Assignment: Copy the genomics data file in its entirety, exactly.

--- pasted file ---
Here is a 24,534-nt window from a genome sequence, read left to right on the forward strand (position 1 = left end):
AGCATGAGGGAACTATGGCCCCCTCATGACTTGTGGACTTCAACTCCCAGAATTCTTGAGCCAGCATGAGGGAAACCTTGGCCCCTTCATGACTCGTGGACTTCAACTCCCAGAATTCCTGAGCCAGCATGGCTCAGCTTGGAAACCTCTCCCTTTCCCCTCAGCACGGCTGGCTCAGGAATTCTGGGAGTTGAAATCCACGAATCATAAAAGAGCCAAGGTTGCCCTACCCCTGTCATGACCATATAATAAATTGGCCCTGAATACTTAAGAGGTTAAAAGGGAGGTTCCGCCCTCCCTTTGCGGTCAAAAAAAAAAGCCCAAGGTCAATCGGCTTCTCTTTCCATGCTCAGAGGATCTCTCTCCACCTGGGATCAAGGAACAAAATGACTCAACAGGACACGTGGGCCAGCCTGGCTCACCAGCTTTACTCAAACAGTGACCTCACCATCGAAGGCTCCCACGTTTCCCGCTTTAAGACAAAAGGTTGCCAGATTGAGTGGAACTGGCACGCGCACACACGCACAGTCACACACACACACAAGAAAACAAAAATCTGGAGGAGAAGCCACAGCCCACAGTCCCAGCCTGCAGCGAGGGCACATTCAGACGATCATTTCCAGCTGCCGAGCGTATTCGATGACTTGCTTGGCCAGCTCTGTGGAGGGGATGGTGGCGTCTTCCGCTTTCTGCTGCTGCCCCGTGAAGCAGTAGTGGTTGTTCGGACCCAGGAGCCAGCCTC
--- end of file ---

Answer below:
Here is a 24,534-nt window from a genome sequence, read left to right on the forward strand (position 1 = left end):
AGCATGAGGGAACTATGGCCCCCTCATGACTTGTGGACTTCAACTCCCAGAATTCTTGAGCCAGCATGAGGGAAACCTTGGCCCCTTCATGACTCGTGGACTTCAACTCCCAGAATTCCTGAGCCAGCATGGCTCAGCTTGGAAACCTCTCCCTTTCCCCTCAGCACGGCTGGCTCAGGAATTCTGGGAGTTGAAATCCACGAATCATAAAAGAGCCAAGGTTGCCCTACCCCTGTCATGACCATATAATAAATTGGCCCTGAATACTTAAGAGGTTAAAAGGGAGGTTCCGCCCTCCCTTTGCGGTCAAAAAAAAAAGCCCAAGGTCAATCGGCTTCTCTTTCCATGCTCAGAGGATCTCTCTCCACCTGGGATCAAGGAACAAAATGACTCAACAGGACACGTGGGCCAGCCTGGCTCACCAGCTTTACTCAAACAGTGACCTCACCATCGAAGGCTCCCACGTTTCCCGCTTTAAGACAAAAGGTTGCCAGATTGAGTGGAACTGGCACGCGCACACACGCACAGTCACACACACACACAAGAAAACAAAAATCTGGAGGAGAAGCCACAGCCCACAGTCCCAGCCTGCAGCGAGGGCACATTCAGACGATCATTTCCAGCTGCCGAGCGTATTCGATGACTTGCTTGGCCAGCTCTGTGGAGGGGATGGTGGCGTCTTCCGCTTTCTGCTGCTGCCCCGTGAAGCAGTAGTGGTTGTTCGGACCCAGGAGCCAGCCTC